Unveiling the hidden opportunity costs of common private practice decisions
By John V. Guiliana, DPM, MS
Those who know me know that I am a perpetual student of microeconomics. Call me crazy but I just have a certain affinity for the subject.
In this blog, I discuss the microeconomic principle of “opportunity cost” and hope to help you understand its relevance to your practice. As economic pressures grip medical practices and stress their resources, addressing the concept of opportunity cost becomes instrumental.
Defining opportunity costs
In microeconomic terms, an opportunity cost is the cost of an alternative that must be forgiven to pursue a certain action. Put another way, it’s the benefits you could have received by taking an alternative action.
Medicine is rapidly becoming a hybrid of medical care (patient care) and nonmedical care (business management, billing, etc.). Unfortunately, unless resources are unlimited, we cannot devote time to one without sacrificing time devoted to the other. That is the applicable opportunity cost. Economists use what’s known as a Production Possibility Frontier (PPF) curve to explore where maximum growth potentials exist. Below is a hypothetical PPF curve for Acme Podiatry (fictional) that demonstrates the “something has to give” aspect of opportunity costs.
Now let’s consider the true costs associated with the billing process of a medical practice. According to national averages, a full-time biller costs approximately $45,000 per year (salary, taxes, benefits), and for each $600,000 in collections, one full-time biller is required. Therefore, a practice generating $1.2 million in collections would typically require two full-time billers. Using these national averages, the cost of the billers related to collections would be 7.5% ($90,000/$1,200,000). That is just the human resource cost.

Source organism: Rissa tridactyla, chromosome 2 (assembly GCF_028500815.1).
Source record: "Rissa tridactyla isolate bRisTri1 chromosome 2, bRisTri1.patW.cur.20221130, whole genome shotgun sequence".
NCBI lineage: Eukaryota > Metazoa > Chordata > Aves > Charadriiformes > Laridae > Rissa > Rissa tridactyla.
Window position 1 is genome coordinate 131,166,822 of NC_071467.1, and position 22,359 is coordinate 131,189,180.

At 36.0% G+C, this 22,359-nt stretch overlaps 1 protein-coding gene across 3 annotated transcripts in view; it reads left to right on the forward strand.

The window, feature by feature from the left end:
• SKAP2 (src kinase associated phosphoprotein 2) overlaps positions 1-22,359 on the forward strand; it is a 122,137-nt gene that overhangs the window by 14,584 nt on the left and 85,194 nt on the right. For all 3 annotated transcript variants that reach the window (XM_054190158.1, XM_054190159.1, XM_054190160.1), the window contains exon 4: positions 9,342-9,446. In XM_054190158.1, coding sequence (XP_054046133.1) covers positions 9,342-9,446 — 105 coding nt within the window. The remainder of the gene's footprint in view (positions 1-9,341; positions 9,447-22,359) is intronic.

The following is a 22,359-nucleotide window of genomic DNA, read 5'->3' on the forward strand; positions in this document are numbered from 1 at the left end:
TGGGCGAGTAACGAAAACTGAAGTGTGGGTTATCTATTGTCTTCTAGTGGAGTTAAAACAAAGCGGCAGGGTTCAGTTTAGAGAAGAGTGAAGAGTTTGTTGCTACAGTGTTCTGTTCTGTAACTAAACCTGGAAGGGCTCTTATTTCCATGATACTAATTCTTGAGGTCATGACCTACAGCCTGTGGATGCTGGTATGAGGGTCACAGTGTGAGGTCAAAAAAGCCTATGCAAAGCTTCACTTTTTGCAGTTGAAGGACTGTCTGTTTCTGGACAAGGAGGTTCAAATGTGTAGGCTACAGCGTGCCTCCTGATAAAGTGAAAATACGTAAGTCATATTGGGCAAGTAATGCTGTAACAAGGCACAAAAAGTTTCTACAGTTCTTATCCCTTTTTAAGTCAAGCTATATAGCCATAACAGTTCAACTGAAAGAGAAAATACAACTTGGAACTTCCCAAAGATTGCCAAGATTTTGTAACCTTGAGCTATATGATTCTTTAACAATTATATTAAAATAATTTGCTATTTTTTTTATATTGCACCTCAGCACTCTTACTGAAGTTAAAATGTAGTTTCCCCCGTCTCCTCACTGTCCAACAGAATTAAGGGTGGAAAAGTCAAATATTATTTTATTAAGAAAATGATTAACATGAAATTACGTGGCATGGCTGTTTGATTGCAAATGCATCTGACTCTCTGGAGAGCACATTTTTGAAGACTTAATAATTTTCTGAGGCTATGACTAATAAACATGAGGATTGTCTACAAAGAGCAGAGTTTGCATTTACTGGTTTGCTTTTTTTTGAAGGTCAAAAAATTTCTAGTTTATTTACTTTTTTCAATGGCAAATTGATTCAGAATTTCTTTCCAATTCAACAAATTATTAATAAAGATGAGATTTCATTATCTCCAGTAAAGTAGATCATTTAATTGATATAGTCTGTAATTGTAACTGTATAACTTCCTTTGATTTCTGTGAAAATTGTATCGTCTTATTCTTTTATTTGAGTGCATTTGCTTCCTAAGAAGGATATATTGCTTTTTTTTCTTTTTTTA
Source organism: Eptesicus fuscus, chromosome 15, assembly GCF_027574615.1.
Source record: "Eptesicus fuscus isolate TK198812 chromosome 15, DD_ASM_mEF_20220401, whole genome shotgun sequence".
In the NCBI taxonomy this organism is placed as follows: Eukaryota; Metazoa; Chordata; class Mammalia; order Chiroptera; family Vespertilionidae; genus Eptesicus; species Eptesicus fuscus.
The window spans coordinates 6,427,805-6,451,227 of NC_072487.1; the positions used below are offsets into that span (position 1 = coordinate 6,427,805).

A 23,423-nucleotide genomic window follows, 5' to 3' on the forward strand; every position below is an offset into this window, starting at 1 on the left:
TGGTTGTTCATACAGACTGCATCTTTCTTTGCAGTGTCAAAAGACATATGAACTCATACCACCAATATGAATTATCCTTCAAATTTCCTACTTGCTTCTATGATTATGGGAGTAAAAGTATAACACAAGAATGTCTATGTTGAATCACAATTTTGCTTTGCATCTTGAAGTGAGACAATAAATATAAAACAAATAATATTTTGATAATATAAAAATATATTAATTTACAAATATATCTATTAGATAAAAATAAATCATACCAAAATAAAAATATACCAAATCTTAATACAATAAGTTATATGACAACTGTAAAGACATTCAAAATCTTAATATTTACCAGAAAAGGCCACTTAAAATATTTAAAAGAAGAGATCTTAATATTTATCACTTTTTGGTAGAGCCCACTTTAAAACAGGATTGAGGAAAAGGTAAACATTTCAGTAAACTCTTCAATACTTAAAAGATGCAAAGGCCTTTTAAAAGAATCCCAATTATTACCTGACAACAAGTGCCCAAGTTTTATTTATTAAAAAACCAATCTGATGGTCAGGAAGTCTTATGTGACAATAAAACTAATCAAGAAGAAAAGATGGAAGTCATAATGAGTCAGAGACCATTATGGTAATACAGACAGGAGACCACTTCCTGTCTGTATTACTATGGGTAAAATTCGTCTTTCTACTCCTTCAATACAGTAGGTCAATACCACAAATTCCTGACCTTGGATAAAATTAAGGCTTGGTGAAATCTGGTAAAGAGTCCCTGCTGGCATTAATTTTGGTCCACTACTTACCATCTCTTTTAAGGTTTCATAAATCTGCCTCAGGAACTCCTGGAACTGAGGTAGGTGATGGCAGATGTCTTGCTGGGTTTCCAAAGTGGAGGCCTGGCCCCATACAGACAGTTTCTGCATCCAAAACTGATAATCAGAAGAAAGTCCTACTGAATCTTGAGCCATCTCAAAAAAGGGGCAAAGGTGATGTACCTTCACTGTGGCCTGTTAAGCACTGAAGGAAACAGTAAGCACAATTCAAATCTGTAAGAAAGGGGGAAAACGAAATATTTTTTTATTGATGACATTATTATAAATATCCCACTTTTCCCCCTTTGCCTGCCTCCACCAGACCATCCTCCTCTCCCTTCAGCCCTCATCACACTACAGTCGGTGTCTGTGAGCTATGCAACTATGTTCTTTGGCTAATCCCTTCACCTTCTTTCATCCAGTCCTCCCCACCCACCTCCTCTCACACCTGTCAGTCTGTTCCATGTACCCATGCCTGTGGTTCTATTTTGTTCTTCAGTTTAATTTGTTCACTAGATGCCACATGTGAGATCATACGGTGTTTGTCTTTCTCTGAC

We must also consider the cost of technology, training, office space and so on. Just as the PPF curve explains the opportunity cost associated with medical care versus nonmedical care, there are opportunity costs associated with all of the additional biller expenses just noted.
The total cost of each biller could easily climb to over 10%. And what if the billers were not specialized, or these individuals also handled other tasks within the practice? What if the billers were not trained enough to work as accurately and as fast as possible? The costs could go up exponentially. The real objective to maximizing growth is NOT to move along a PPF curve and give up something to gain another. The real growth comes from shifting the PPF curve outward through specialization of labor, which requires outsourcing.
In the PPF curve above, our fictional Acme Podiatry decided to leverage technology that allows for suggestive coding through artificial intelligence interpreted from chart notes. This reduced the practice’s reliance on human capital as well as billing errors and payment delays. This technology-driven specialization strategy allowed for an outward shift of the PPF curve, so that at any given point of medical care (represented by the dots), resources available for nonmedical tasks, such as denial appeals, preauthorizations and E/M coding (which could potentially create even more revenue) would be much greater. Now that’s true economic growth!
Does your technology allow for economic growth by assisting in tasks that lower your opportunity costs? Opportunity costs are too impactful to ignore!
Medicine is rapidly becoming a hybrid of medical care (patient care) and nonmedical care (business management, billing, etc.). Unfortunately, unless resources are unlimited, we cannot devote time to one without sacrificing time devoted to the other.
About John V. Guiliana, DPM, MS
Dr. Guiliana is a nationally recognized speaker and author on topics pertaining to medical practice management. He is a fellow of the American Academy of Podiatric Practice Management and holds a master’s degree in healthcare management. He has authored numerous columns in various journals and is the coauthor of 31 ½ Essentials to Running Your Medical Practice, as well as The Million Dollar Practice…Keys to Success. Dr. Guiliana is currently medical director of podiatry for the award-winning technology of ModMed. He can be reached at email@example.com.
This blog is intended for informational purposes only and does not constitute legal or medical advice. Please consult with your legal counsel and other qualified advisors to ensure compliance with applicable laws, regulations and standards.